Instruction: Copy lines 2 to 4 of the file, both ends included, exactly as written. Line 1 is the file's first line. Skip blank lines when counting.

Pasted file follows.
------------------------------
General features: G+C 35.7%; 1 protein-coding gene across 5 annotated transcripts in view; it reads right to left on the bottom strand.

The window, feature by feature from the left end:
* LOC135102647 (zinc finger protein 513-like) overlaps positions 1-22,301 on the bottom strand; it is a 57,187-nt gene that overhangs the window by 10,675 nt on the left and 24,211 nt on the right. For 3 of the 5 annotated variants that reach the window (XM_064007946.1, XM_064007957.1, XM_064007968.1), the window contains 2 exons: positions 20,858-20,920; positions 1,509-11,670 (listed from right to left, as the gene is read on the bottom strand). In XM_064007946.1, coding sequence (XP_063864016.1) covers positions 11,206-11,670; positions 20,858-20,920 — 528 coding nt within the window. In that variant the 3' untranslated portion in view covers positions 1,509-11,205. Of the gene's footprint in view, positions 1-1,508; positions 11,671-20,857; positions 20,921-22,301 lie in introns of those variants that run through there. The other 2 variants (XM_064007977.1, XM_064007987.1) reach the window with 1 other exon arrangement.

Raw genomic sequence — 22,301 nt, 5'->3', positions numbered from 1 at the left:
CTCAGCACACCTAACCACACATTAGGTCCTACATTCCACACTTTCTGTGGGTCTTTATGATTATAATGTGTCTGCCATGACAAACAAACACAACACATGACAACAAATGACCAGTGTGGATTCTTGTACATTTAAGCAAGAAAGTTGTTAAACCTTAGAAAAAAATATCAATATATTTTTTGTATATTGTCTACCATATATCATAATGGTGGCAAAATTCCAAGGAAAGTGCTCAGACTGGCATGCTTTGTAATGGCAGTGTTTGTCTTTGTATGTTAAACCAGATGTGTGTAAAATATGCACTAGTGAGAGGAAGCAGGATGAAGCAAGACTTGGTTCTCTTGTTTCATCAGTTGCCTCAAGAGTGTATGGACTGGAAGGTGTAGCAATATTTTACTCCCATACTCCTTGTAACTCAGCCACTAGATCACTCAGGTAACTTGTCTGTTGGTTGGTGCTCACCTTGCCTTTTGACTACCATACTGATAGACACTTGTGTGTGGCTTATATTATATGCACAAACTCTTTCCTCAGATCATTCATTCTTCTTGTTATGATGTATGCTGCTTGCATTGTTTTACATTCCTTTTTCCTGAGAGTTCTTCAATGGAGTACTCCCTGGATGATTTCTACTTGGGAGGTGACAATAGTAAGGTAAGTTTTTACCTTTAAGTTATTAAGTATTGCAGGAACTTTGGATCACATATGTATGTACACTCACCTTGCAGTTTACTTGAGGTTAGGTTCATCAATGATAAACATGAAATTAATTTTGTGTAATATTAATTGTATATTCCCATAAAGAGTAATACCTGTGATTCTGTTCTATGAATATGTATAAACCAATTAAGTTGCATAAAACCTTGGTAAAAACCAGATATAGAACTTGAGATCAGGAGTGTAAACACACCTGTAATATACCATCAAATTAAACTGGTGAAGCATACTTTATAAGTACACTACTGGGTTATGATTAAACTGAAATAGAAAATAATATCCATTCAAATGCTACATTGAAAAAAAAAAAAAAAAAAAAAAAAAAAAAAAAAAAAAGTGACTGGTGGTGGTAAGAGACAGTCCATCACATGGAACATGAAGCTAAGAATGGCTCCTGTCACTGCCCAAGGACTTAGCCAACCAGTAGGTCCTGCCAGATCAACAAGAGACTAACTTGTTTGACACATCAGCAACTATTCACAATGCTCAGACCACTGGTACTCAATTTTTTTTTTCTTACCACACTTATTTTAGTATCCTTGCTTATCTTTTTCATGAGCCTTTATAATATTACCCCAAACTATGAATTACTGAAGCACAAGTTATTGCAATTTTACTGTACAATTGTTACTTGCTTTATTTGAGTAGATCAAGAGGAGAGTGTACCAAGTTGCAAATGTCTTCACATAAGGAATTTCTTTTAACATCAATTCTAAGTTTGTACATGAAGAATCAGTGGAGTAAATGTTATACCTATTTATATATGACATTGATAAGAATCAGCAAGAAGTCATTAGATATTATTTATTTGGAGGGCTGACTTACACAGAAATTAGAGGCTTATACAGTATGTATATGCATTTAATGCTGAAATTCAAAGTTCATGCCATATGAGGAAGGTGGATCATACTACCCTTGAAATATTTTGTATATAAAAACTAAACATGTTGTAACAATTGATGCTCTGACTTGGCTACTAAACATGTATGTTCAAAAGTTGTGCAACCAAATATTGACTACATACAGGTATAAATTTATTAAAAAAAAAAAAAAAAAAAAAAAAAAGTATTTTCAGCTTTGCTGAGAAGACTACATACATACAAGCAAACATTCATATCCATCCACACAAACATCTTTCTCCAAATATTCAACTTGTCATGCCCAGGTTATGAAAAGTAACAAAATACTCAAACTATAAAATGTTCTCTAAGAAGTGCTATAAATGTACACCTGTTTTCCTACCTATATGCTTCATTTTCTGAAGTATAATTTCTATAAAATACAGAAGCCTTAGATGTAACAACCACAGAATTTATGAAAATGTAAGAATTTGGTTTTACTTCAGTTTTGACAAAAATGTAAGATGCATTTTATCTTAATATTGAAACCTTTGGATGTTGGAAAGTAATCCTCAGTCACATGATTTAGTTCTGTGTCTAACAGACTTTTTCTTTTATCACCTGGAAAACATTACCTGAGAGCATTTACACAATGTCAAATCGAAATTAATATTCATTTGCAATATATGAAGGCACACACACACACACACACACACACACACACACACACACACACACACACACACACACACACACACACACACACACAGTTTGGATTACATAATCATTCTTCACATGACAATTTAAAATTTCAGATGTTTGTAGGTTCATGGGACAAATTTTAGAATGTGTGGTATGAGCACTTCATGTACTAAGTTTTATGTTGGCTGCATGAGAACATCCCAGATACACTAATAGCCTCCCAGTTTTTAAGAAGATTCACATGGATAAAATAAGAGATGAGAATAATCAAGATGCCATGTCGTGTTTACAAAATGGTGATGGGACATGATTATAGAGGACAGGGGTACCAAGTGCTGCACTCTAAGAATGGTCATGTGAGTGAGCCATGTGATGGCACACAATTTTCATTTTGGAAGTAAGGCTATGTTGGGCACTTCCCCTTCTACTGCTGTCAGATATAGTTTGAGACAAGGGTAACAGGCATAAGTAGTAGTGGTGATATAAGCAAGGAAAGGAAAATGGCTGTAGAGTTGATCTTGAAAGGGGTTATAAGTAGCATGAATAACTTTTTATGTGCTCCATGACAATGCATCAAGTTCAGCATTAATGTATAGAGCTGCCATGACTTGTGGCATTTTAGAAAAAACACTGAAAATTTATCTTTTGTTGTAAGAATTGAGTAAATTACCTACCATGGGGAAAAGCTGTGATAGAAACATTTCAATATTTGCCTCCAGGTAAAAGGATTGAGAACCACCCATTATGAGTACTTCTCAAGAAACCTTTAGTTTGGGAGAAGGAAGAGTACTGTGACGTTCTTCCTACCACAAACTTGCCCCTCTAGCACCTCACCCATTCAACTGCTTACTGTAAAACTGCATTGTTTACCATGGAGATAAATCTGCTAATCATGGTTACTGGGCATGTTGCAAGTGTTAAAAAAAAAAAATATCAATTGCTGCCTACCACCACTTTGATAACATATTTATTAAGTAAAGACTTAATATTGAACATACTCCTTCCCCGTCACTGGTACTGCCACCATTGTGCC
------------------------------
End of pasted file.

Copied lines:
The window, feature by feature from the left end:
* LOC135102647 (zinc finger protein 513-like) overlaps positions 1-22,301 on the bottom strand; it is a 57,187-nt gene that overhangs the window by 10,675 nt on the left and 24,211 nt on the right. For 3 of the 5 annotated variants that reach the window (XM_064007946.1, XM_064007957.1, XM_064007968.1), the window contains 2 exons: positions 20,858-20,920; positions 1,509-11,670 (listed from right to left, as the gene is read on the bottom strand). In XM_064007946.1, coding sequence (XP_063864016.1) covers positions 11,206-11,670; positions 20,858-20,920 — 528 coding nt within the window. In that variant the 3' untranslated portion in view covers positions 1,509-11,205. Of the gene's footprint in view, positions 1-1,508; positions 11,671-20,857; positions 20,921-22,301 lie in introns of those variants that run through there. The other 2 variants (XM_064007977.1, XM_064007987.1) reach the window with 1 other exon arrangement.

Raw genomic sequence — 22,301 nt, 5'->3', positions numbered from 1 at the left: